SA workers are looking to Thursday night’s state of the nation address (sona), to be delivered by President Cyril Ramaphosa, with heightened levels of expectation and concern about the future. The latest job figures and economic projections paint a dire picture of the pending gloom in the coming months, with yet more people expected to plunge into poverty.

This is alarming considering that more than half of the working-age population is officially unemployed. It is calamitous for the country because it means millions of workers and young people will be dependent on the state for their wellbeing, and that of their families.

The government’s decision to suffocate the economy by implementing a framework of economic policies that do not place employment creation as a priority but are geared towards reducing the budget deficit and containing the debt burden, has backfired. Even in January, when the IMF urged countries to “spend as much as they can” in the face of the prevailing contraction, our government superstitiously held on to its destructive neoliberal austerity straitjacket.

The Sona should set the tone for the Treasury that this is the time to remove that straitjacket. While Cosatu shares concerns about the rapidly rising debt service costs, we have nonetheless consistently argued that rather than choking the economy with austerity measures we need to implement policies that support economic growth as the most sustainable way of reducing the budget deficit and drawing down the public debt. The cause of the macroeconomic quagmire is stagnation, not debt.

To deal with huge unemployment, deepening poverty and a health crisis, the Sona needs to be imaginative and pragmatic. The ANC, working with its alliance partners, developed its 2019 manifesto to help guide government. The governing party's commitments include to “promote a developmental growth path”, to ensure that “we not only create new jobs but work hard to protect existing jobs”.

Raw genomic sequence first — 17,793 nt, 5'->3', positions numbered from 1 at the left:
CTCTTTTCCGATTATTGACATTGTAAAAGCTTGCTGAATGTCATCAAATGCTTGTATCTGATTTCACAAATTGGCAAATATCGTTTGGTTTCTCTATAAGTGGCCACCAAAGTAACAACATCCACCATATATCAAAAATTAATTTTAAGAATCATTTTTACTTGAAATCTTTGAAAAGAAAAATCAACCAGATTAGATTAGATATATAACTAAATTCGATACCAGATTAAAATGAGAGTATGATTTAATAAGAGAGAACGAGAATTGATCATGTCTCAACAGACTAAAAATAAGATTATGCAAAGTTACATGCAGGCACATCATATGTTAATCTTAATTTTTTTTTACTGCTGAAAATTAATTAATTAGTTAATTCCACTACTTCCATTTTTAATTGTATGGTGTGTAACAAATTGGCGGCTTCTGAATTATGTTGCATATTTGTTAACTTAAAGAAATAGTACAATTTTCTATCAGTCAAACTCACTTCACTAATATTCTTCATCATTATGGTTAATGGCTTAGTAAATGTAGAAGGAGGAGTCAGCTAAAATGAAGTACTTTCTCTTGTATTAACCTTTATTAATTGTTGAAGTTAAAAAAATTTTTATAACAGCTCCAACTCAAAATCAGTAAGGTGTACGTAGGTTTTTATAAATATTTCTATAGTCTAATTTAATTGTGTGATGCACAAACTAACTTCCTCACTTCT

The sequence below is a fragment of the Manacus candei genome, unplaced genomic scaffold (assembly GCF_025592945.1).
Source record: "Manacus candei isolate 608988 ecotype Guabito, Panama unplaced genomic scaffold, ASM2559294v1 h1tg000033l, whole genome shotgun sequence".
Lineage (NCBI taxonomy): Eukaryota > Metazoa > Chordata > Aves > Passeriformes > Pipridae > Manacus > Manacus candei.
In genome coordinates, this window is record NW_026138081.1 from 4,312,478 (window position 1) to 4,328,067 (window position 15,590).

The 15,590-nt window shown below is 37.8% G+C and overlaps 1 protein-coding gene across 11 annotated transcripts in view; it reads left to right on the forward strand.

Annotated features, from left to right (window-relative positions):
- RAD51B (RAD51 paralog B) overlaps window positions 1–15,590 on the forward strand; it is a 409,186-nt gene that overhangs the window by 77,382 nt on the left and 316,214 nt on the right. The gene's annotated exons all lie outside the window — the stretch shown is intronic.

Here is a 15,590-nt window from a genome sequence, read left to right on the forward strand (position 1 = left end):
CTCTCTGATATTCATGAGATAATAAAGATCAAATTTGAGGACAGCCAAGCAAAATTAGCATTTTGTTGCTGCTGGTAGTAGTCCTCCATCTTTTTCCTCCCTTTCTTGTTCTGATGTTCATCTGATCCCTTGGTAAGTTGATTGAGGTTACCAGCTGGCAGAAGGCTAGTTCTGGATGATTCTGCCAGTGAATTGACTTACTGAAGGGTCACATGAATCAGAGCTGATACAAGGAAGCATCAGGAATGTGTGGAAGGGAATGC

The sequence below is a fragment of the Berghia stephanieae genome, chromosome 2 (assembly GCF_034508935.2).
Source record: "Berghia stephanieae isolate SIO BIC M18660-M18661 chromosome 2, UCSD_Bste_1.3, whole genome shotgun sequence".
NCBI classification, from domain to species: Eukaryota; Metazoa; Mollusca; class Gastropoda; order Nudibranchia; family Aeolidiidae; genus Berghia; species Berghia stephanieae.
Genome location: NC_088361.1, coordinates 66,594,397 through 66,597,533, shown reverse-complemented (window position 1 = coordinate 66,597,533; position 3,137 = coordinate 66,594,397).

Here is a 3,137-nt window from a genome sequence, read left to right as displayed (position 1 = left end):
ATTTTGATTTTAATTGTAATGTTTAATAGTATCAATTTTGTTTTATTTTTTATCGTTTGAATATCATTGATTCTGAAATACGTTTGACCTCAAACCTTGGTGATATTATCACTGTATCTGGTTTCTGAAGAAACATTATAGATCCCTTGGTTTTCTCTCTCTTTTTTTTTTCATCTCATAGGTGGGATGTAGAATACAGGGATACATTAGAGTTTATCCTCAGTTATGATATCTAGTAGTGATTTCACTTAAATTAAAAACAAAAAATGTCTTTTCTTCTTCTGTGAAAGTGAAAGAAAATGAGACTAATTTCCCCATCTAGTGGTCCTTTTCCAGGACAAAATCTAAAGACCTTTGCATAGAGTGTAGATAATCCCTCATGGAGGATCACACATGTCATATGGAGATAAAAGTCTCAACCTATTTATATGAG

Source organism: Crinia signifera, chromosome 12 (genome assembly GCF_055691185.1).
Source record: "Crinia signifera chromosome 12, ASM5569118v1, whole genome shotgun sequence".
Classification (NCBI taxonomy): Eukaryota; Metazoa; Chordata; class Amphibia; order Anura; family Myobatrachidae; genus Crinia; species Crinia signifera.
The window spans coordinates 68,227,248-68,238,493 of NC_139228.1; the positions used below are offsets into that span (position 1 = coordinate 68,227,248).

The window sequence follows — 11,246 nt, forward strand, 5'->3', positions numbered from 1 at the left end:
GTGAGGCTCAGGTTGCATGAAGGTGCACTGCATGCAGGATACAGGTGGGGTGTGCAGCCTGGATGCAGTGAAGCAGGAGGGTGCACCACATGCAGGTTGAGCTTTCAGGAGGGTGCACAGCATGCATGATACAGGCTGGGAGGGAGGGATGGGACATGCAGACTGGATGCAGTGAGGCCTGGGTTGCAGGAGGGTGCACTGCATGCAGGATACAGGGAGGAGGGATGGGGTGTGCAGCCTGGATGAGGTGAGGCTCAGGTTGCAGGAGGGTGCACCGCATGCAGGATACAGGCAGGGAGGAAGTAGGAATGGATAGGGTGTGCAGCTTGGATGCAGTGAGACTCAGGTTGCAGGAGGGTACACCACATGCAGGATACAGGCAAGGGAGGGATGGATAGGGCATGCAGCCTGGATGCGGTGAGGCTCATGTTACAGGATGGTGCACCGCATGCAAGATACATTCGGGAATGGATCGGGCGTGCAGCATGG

It committed to the building the core industries of manufacturing, agriculture and agro-processing, mining and beneficiation, energy and renewable energy, tourism, the ocean economy and creative industries. This includes promoting investments “to diversify the economy in sectors like mining, forestry, manufacturing, telecommunications, transport, energy, water, agro-processing, consumer goods, pharmaceuticals, infrastructure and financial services”.

The manifesto also spoke about repositioning Eskom to play an active role in the renewable-energy sector and promote public ownership in renewable energy infrastructure.

Ramaphosa has the manifesto and the recently adopted Economic Reconstruction and Recovery Plan (ERRP) as guides. The latter speaks to some of the manifesto commitments while also dealing with the new challenges Covid-19 has thrown our way as a country. It offers some relief for the most vulnerable in society, focuses on rebuilding the productive capacity of the economy, and commits to the rollout of an infrastructure programme.

Workers expect the president to give an update on government's efforts to promote the Buy Local campaign. Increased local procurement will promote local industrialisation and safeguard local jobs, and it is consistent with the declarations of previous jobs summits.

There are 15 sectoral master plans the department of trade, industry and competition has been developing to unlock economic growth and create jobs in sectors like auto manufacture, poultry, clothing and textile, sugar, renewable energy, hemp, mining, digital communications and technology. The Sona needs to outline clear and specific interventions to urgently deal with regulatory impediments to growth in these sectors.

The Eskom Social Compact initiated by Cosatu has been adopted at Nedlac, and the president needs to update the nation on progress by government, Eskom and business with regard to investing in new generation capacity, accelerating maintenance, and eradicating corruption and wasteful expenditure. We need a more stable and affordable electricity tariff regime conducive to industrial and economic growth. Eskom is crucial to this economy — there cannot be an economic recovery without an efficient and stable Eskom.

Cosatu also wants a coherent plan to stabilise key state-owned enterprises (SOEs). The state of deterioration and collapse at SAA and SA Express, Denel, Transnet, Metro Rail, the SABC and the Post Office, remains an albatross around the nation's neck and is destroying lives of innocent workers.